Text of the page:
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15/19. Malformation of bronchopulmonary foregut with systemic and pulmonary arterial blood supply.

    A case of congenital malformation of the bronchopulmonary foregut with communication between the esophagus and sequestered lobe is reported in a six-month-old boy. Only 29 similar cases have been reported previously, and this case was especially unusual in that the communication was from the middle portion of the esophagus to a right apical sequestration. Another unusual feature was that the sequestered segment was supplied by four systemic arteries from the thoracic aorta, as well as by branches from the right pulmonary artery. Within the sequestration, there was shunting of blood from the systemic to pulmonary arterties with reversal of flow in the pulmonary arterial branches.
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16/19. bronchopulmonary sequestration as a rare cause of acute, massive intraesophageal bleeding.

    We have described a 69-year-old woman with sequestered segment of lung located in the right upper lobe, with open communication with the esophagus. Investigation of the acute anemia produced by acute blood loss into the gastrointestinal tract led to the diagnosis and treatment of this rare condition.
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17/19. Spectrum of pulmonary sequestration: association with anomalous pulmonary venous drainage in infants.

    Pulmonary sequestration is a spectrum of related lesions, each of which may be absent or present: (1) bronchial sequestration of pulmonary parenchyma; (2) arterial supply from systemic circulation; (3) anomalous pulmonary venous drainage to the right atrium; (4) communications between bronchus and esophagus; (5) defects of diaphragm; (6) gross lung anomalies, such as horseshoe lungs or hypoplasia. Any combination of these primary lesions can occur in an individual patient. diagnosis should be directed towards each component of the spectrum. Of special importance is the venous connection, as anomalous pulmonary venous drainage can involve not only the sequestered segment but the entire ipsilateral lung, making surgical therapy far more complex. Treatment of choice is surgical resection, associated, if needed, with rerouting of the pulmonary venous return. classification of sequestration of the lung as intra- and extralobar is of secondary importance: these 2 groups do not represent lesions of different embryological significance.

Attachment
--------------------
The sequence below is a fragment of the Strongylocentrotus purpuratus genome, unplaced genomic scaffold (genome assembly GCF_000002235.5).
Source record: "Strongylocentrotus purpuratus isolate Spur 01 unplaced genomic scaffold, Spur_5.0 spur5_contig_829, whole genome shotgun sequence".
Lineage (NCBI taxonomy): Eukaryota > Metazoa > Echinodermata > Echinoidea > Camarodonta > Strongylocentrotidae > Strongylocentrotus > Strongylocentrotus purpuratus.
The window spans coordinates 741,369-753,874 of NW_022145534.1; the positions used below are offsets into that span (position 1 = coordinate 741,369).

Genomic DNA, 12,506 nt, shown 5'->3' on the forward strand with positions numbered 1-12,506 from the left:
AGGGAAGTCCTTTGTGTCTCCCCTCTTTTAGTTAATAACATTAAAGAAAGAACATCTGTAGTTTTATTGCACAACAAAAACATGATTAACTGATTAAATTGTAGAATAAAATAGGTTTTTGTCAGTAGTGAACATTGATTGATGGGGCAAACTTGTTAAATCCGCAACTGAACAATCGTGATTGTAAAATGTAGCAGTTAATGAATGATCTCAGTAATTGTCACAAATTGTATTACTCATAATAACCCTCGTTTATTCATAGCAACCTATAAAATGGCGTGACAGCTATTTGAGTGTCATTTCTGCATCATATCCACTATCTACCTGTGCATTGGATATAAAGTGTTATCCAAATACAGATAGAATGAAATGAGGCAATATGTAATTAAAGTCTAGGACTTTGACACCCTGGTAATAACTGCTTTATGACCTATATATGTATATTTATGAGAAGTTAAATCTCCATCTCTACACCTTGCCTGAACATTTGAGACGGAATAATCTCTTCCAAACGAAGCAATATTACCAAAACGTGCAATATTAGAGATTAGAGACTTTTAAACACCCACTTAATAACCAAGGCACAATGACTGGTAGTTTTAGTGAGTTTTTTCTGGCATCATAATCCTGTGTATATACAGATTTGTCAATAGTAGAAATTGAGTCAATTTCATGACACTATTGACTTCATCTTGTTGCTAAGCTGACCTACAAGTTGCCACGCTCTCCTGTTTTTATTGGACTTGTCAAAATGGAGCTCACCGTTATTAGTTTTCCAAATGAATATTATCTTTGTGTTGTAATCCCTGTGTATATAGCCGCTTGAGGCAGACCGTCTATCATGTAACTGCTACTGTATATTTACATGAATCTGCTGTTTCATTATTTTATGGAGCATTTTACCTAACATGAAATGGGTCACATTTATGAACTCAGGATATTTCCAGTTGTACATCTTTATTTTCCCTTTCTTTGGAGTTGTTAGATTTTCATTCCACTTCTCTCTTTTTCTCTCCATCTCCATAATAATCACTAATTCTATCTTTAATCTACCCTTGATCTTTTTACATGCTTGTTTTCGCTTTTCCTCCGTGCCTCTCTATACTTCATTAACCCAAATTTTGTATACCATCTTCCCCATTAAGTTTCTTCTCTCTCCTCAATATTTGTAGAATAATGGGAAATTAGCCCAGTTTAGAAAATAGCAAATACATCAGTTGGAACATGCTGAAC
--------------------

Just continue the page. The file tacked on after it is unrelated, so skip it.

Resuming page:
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18/19. mycetoma within an intralobar sequestration. Evidence supporting acquired origin for this pulmonary anomaly.

    A rare example of an intralobar sequestration (ILS) containing a fungal mycetoma is reported. This finding indicates the presence of a communication between the ILS and the airways, thus supporting the theory that ILSs are acquired lesions, rather than congenital malformations.
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19/19. Extralobar pulmonary sequestration with an associated cyst of mixed bronchogenic and esophageal type--a case report.

    We report an unusual case of extralobar pulmonary sequestration (ELS) with an associated cyst of mixed bronchogenic and esophageal type. A 58-year-old woman was incidentally found to have a 6 x 6 x 5 cm sized mass in the right superior mediastinum. The mass consisted of sequestrated pulmonary tissue and an unilocular cyst with a direct communication. The cyst could not be easily classified because it was lined by squamous or respiratory epithelium with two distinct muscle layers and bronchial glands. Bronchial cartilage was present in close proximity to the ELS. This unusual combination of ELS with a foregut cyst might be a part of bronchopulmonary foregut malformation, attributed to a common embryologic pathogenesis.